UFT did not ban its members from wearing pro-NYPD t-shirts

Sep 9, 2014 by

The UFT did not ban its members from wearing pro-NYPD t-shirts. It has neither the authority nor the desire to do so. The union didn’t “growl” and its members weren’t bullied.

And it’s a lie that the union threatened retaliation against its members. It cautioned them about potential reprisals from rogue Department of Education supervisors.

The union did its duty by giving a “heads up.”

Teachers have been punished for expressing personal opinions about almost anything. It used to be that only political or religious messages were controversial. Times have changed. People are touchy. You never can predict what will fire them up or what they will do. This is true of principals, but also of students, parents and colleagues. And Mayor DeBlasio saying “Every individual in our society has the right to make their own decision about how they want to express themselves,” is obviously not an enacted policy.

There is no longer a bar for the merits of an adverse personnel action to meet. Just cause is whatever the principal or other supervisor in charge says it is. They hold power so whatever they do passes muster. The school leaders have the Office of Labor Relations hotline and there is a teacher-buster line that invites the public.

The union may not be as cynical as I am but they are smartly skeptical.

A teacher could be disciplined for wearing a “Peace on Earth”-themed twill cap or for failing to comply with an order to take off a pink ribbon symbolizing the fight against breast cancer. Ridiculous, but stranger things have happened.

And if a principal gave such an idiotic order on the pretext that they considered the message inflammatory or perhaps too poignant, the Department of Education would back the principal. Behind the scenes they might not agree with her but they would on the record unequivocally endorse her right to make that determination.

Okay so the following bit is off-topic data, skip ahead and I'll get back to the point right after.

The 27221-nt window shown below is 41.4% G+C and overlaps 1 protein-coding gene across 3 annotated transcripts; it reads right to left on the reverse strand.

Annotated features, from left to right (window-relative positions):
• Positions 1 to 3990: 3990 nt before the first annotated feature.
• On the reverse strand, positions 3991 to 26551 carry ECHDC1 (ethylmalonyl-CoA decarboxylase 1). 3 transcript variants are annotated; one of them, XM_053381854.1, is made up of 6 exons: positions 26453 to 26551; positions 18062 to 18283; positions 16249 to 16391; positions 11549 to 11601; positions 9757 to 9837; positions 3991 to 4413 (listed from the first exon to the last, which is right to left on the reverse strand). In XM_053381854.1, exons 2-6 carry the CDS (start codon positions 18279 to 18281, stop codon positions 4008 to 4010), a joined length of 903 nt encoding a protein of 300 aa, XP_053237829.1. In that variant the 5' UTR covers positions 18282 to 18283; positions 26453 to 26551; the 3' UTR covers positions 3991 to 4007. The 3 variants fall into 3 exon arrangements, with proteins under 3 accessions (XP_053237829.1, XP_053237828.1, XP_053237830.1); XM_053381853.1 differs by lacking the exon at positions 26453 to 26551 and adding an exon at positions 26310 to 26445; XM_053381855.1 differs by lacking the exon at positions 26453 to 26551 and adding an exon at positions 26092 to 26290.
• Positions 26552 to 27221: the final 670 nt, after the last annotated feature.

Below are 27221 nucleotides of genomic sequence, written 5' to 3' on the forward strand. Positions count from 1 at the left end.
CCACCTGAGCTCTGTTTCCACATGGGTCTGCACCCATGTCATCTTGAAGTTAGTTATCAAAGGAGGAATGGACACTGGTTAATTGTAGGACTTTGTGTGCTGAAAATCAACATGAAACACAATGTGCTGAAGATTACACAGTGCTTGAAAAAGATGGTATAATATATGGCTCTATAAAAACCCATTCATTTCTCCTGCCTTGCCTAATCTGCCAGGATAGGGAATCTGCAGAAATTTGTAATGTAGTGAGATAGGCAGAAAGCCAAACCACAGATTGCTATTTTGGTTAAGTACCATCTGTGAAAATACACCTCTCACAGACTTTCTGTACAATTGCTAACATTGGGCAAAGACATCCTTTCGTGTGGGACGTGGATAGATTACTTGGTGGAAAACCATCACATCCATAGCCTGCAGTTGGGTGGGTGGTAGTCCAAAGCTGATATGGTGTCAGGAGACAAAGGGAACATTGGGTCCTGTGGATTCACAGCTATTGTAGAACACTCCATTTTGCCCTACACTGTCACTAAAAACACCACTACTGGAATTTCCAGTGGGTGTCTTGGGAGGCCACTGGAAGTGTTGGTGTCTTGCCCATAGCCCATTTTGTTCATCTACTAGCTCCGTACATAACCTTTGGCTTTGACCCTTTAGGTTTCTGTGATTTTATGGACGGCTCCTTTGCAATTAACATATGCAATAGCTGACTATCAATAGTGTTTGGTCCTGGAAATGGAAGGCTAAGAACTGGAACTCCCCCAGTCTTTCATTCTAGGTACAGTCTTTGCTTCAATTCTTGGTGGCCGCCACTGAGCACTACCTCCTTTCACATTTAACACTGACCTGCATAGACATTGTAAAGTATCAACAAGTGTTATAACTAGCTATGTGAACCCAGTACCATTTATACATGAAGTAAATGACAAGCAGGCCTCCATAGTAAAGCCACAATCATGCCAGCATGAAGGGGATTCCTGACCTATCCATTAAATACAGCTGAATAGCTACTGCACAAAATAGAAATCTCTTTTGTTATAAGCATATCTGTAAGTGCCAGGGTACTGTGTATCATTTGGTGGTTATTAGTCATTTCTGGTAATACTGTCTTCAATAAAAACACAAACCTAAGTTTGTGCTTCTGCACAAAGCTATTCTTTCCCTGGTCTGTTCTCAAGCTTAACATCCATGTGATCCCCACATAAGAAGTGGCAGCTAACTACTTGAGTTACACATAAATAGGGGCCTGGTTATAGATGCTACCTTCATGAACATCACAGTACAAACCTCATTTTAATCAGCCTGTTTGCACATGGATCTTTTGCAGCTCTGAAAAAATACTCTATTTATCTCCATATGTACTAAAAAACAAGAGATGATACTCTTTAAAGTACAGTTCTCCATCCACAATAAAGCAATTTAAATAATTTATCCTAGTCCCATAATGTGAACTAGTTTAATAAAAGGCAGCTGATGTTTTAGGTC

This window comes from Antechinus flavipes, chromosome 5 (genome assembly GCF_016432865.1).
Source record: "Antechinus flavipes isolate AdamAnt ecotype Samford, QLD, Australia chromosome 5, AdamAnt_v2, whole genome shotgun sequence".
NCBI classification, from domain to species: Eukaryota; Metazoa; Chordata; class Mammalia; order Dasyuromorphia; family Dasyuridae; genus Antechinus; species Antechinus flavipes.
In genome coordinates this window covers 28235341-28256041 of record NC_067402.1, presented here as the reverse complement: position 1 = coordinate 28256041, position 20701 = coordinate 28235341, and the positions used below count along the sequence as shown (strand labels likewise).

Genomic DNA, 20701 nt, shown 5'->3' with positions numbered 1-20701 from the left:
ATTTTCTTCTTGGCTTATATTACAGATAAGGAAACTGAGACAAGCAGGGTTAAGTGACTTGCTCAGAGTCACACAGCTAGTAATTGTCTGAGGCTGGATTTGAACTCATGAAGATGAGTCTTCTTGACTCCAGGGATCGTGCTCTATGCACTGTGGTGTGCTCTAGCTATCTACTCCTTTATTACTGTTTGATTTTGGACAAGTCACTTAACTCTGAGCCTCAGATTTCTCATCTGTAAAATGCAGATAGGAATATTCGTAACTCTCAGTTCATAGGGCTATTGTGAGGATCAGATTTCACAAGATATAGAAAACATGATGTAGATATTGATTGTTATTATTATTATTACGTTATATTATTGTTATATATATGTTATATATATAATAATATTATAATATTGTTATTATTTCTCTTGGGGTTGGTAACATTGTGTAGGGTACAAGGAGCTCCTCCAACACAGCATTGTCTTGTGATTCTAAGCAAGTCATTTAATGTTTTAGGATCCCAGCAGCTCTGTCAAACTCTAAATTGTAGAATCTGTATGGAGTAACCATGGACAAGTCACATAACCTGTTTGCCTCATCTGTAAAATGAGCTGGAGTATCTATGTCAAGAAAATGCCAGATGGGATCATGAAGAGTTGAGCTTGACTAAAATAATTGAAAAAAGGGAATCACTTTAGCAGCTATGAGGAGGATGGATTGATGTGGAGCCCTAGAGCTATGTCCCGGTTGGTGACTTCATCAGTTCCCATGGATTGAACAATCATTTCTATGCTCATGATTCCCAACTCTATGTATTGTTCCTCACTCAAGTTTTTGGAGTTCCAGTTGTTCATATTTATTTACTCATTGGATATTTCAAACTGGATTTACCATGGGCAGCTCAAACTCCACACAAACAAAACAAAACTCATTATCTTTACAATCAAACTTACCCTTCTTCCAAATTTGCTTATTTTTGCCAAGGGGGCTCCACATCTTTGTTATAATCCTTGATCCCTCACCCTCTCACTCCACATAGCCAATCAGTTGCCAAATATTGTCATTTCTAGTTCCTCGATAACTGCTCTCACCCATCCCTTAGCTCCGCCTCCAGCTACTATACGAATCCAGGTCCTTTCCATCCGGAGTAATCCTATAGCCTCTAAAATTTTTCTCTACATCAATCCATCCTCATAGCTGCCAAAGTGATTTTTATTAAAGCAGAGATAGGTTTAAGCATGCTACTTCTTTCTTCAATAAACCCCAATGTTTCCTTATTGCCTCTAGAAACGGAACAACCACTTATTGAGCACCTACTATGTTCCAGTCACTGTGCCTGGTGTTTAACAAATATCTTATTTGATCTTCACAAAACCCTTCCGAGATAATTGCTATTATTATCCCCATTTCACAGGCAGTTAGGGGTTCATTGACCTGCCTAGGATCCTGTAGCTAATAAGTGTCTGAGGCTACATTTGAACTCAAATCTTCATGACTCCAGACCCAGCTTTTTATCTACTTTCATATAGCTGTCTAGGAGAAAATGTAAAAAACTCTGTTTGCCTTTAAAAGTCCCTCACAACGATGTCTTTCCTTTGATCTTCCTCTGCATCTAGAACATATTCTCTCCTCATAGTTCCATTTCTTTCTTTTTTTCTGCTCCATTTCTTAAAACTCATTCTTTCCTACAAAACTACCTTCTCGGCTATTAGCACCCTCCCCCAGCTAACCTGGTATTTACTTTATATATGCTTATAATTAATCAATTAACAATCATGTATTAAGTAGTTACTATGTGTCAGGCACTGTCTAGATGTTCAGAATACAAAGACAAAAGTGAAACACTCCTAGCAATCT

Any private view expressed by teachers publicly can be turned around and used against them.  Not just hate speech. Mainstream will do. It can be in the classroom, overheard in the hallway, heard under a toilet stall or advertized on a t-shirt That’s true whether you are supporting cops or advocating revolution in the streets.

Whether you are raising the alarm about global warming or advocating revolution in the streets, it hardly matters whether the cause is worthy or damnable.

A cry to feed the homeless, emblazoned on a sweater, can be called inflammatory if the principal has an unrelated grudge against the owner of the voice. All the principal need to do, in the DOE’s own words, is claim it “distracts or disrupts learning.” And “report any inappropriate apparel to the chancellor.”

One person’s “inappropriate” is another person’s “perfectly befitting.”

Of course it shouldn’t be necessary to counsel vigilance in the wearing of a pro-police shirt.  But that’s reality, friends.

Free speech has become a can of worms. And supervisors have sole possession of the key.

That’s where the danger lies.

Teachers who speak up are often walking on thin ice. Don’t get mad at their union for posting warning signs.

Chancellor Farina says “Common sense trumps all. This is one issue principals should decide on a school-by-school basis.”  But what’s the recourse when the authority of principals is allowed to trump common sense?

I trust Farina. She doesn’t have the malevolent swagger or blood-lust of chancellors Klein and Walcott.

But I’m not sure I trust all principals with the dictionary.  Because no definition is more elusive and nothing is rarer than “common sense.” Gone are the days when “if it walks like a duck…”

The DOE’s regulations, like its definitions, are often deliberately vague and elastic so they can be enforced capriciously and applied selectively, inconsistently and sometimes for other than the stated reasons.Principals rule on free speech issues in their school and regardless of how arbitrary, they are never overturned.

That’s why teachers must watch their step. It’s not paranoia. It’s self-defense.

The Chancellor said she didn’t tell anyone not to wear a NYPD shirt. She’s a good sport and probably wouldn’t have objected even had she known in advance.

But that’s not the point. And neither is the fact that most teachers, like the general population, are fans of the police.

The DOE’s recent history of not giving teachers any benefit of any doubt when allegations are lodged against them, makes these prospective targets constantly look over their shoulder. When they take any kind of stand at all on any issue whatsoever, they need to be at least prudently cautioned of any pitfalls that may arise.

That’s what the union did.

Out of a higher obligation to its members than merely the ethic born of dues money.

Ron Isaac

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